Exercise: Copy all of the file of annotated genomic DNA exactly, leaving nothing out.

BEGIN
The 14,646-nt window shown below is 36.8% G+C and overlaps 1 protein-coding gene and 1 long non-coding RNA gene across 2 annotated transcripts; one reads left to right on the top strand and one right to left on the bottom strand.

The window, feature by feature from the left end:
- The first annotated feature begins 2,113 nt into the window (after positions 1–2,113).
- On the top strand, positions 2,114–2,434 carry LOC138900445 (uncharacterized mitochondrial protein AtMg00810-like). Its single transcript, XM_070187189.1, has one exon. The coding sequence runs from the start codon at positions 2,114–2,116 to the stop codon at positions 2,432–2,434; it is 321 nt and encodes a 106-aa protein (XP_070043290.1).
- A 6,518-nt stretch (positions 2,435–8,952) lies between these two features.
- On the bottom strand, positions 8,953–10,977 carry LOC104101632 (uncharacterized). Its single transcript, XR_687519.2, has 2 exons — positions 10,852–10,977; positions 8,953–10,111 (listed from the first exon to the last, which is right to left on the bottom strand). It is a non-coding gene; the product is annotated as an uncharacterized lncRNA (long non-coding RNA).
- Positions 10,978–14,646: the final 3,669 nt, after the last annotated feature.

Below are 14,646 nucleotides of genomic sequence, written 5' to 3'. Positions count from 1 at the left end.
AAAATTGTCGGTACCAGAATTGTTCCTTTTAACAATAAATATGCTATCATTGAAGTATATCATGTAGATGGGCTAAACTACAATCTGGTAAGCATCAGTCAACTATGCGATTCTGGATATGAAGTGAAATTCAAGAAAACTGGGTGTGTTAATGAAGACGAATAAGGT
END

The 14,646-nt window shown below is 36.8% G+C and overlaps 1 protein-coding gene and 1 long non-coding RNA gene across 2 annotated transcripts; one reads left to right on the top strand and one right to left on the bottom strand.

The window, feature by feature from the left end:
- The first annotated feature begins 2,113 nt into the window (after positions 1–2,113).
- On the top strand, positions 2,114–2,434 carry LOC138900445 (uncharacterized mitochondrial protein AtMg00810-like). Its single transcript, XM_070187189.1, has one exon. The coding sequence runs from the start codon at positions 2,114–2,116 to the stop codon at positions 2,432–2,434; it is 321 nt and encodes a 106-aa protein (XP_070043290.1).
- A 6,518-nt stretch (positions 2,435–8,952) lies between these two features.
- On the bottom strand, positions 8,953–10,977 carry LOC104101632 (uncharacterized). Its single transcript, XR_687519.2, has 2 exons — positions 10,852–10,977; positions 8,953–10,111 (listed from the first exon to the last, which is right to left on the bottom strand). It is a non-coding gene; the product is annotated as an uncharacterized lncRNA (long non-coding RNA).
- Positions 10,978–14,646: the final 3,669 nt, after the last annotated feature.

Below are 14,646 nucleotides of genomic sequence, written 5' to 3'. Positions count from 1 at the left end.
AAAATTGTCGGTACCAGAATTGTTCCTTTTAACAATAAATATGCTATCATTGAAGTATATCATGTAGATGGGCTAAACTACAATCTGGTAAGCATCAGTCAACTATGCGATTCTGGATATGAAGTGAAATTCAAGAAAACTGGGTGTGTTAATGAAGACGAATAAGGT